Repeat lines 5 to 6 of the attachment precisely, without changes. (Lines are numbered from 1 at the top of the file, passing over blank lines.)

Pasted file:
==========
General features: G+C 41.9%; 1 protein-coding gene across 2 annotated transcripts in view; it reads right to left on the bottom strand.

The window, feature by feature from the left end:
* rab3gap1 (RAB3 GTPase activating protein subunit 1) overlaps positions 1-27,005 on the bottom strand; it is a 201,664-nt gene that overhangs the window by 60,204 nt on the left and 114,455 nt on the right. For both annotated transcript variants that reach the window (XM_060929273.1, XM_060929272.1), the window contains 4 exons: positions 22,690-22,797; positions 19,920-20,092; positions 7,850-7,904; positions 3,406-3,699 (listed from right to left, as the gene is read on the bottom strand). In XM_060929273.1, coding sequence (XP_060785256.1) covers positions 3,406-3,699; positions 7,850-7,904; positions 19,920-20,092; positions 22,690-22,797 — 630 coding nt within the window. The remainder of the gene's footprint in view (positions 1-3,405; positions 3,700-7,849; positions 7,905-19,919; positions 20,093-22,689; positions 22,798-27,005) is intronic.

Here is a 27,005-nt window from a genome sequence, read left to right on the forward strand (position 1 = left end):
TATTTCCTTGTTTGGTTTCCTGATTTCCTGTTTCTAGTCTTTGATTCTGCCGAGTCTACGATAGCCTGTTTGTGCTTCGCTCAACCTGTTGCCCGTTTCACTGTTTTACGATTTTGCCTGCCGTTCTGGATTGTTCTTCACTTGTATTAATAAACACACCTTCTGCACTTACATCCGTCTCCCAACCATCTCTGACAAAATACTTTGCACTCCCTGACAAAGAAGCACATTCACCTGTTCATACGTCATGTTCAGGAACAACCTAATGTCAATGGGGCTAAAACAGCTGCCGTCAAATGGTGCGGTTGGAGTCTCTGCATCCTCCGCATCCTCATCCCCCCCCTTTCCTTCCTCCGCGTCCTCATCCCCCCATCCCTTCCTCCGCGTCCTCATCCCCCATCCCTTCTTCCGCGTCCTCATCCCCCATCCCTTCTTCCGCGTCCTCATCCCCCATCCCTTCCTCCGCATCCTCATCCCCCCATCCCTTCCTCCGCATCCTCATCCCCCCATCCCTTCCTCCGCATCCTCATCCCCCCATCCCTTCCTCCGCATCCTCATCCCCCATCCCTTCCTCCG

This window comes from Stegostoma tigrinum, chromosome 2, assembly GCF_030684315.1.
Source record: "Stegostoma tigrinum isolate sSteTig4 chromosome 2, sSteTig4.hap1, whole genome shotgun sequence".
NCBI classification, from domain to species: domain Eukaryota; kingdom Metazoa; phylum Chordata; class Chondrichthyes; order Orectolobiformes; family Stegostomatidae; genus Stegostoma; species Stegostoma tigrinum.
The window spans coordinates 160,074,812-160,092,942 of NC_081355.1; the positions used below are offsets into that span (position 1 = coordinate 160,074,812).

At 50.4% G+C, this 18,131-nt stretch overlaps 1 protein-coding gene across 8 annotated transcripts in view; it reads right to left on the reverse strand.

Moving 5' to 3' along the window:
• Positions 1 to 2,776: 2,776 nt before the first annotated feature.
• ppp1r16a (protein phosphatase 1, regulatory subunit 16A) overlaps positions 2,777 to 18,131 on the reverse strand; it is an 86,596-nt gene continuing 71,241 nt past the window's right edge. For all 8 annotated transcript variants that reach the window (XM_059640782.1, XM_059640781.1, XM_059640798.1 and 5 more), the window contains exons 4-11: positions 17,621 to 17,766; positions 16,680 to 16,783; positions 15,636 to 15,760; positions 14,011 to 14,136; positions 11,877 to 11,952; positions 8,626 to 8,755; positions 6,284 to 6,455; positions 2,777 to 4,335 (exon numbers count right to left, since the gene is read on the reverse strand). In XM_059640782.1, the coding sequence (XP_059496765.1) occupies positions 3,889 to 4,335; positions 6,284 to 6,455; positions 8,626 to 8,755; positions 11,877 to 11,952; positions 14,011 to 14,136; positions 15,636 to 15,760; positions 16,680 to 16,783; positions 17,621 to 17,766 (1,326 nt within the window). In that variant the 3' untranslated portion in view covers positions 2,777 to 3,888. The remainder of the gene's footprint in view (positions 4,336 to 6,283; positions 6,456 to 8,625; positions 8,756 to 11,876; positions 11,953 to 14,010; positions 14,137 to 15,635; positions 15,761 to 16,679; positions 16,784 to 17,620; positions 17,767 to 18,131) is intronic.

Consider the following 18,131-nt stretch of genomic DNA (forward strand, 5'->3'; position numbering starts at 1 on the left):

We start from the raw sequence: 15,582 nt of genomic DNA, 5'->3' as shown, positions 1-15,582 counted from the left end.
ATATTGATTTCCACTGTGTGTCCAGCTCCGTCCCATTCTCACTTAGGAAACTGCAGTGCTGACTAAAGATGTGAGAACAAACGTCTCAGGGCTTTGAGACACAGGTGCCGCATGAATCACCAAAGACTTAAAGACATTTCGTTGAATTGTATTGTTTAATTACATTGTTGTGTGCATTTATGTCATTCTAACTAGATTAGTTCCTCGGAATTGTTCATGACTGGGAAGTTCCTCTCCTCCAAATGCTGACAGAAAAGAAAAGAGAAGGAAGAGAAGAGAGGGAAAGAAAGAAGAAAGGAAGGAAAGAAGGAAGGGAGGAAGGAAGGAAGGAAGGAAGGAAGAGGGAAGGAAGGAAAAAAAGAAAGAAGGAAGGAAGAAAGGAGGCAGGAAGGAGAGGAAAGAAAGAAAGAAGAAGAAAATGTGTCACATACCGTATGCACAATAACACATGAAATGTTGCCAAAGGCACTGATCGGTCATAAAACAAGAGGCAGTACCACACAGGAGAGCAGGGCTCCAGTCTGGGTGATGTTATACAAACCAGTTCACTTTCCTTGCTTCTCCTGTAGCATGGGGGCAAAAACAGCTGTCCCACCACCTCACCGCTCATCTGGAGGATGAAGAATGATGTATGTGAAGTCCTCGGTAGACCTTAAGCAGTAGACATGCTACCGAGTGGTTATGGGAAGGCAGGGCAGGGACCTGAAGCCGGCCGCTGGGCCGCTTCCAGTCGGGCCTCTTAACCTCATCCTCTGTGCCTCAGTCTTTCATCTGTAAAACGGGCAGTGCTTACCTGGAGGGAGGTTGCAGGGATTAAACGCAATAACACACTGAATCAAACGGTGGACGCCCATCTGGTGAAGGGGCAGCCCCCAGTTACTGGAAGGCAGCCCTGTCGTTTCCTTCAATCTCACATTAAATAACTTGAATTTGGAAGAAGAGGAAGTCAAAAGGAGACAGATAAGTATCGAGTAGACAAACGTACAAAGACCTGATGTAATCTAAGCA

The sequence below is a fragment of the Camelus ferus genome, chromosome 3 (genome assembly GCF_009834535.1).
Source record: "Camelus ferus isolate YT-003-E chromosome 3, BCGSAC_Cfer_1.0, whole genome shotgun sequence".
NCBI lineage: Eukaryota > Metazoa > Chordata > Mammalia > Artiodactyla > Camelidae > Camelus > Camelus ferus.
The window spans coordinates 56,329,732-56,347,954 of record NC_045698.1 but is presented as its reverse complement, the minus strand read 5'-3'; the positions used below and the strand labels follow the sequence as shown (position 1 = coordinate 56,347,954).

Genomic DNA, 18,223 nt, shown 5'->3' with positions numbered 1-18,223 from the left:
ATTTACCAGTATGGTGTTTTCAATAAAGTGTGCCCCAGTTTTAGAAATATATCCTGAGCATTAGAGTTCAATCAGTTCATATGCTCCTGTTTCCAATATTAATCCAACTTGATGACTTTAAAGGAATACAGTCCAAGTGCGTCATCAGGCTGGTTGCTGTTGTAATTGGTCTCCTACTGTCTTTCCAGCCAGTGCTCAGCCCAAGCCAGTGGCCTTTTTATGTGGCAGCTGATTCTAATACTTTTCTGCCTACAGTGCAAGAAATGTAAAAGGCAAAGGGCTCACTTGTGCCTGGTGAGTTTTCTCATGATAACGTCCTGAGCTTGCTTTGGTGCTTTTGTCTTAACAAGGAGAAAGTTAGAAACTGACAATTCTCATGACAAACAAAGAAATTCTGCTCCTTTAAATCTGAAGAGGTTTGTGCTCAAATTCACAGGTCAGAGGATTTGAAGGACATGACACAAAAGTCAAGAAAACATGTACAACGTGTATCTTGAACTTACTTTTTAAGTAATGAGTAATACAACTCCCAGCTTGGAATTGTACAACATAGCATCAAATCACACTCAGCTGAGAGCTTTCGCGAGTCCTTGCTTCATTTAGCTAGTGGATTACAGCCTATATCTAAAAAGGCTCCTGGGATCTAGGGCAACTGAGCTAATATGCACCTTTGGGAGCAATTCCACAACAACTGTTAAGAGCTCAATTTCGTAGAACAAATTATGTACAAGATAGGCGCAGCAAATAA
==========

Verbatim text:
TATTTCCTTGTTTGGTTTCCTGATTTCCTGTTTCTAGTCTTTGATTCTGCCGAGTCTACGATAGCCTGTTTGTGCTTCGCTCAACCTGTTGCCCGTTTCACTGTTTTACGATTTTGCCTGCCGTTCTGGATTGTTCTTCACTTGTATTAATAAACACACCTTCTGCACTTACATCCGTCTCCCAACCATCTCTGACAAAATACTTTGCACTCCCTGACAAAGAAGCACATTCACCTGTTCATACGTCATGTTCAGGAACAACCTAATGTCAATGGGGCTAAAACAGCTGCCGTCAAATGGTGCGGTTGGAGTCTCTGCATCCTCCGCATCCTCATCCCCCCCCTTTCCTTCCTCCGCGTCCTCATCCCCCCATCCCTTCCTCCGCGTCCTCATCCCCCATCCCTTCTTCCGCGTCCTCATCCCCCATCCCTTCTTCCGCGTCCTCATCCCCCATCCCTTCCTCCGCATCCTCATCCCCCCATCCCTTCCTCCGCATCCTCATCCCCCCATCCCTTCCTCCGCATCCTCATCCCCCCATCCCTTCCTCCGCATCCTCATCCCCCATCCCTTCCTCCG

This window comes from Stegostoma tigrinum, chromosome 2, assembly GCF_030684315.1.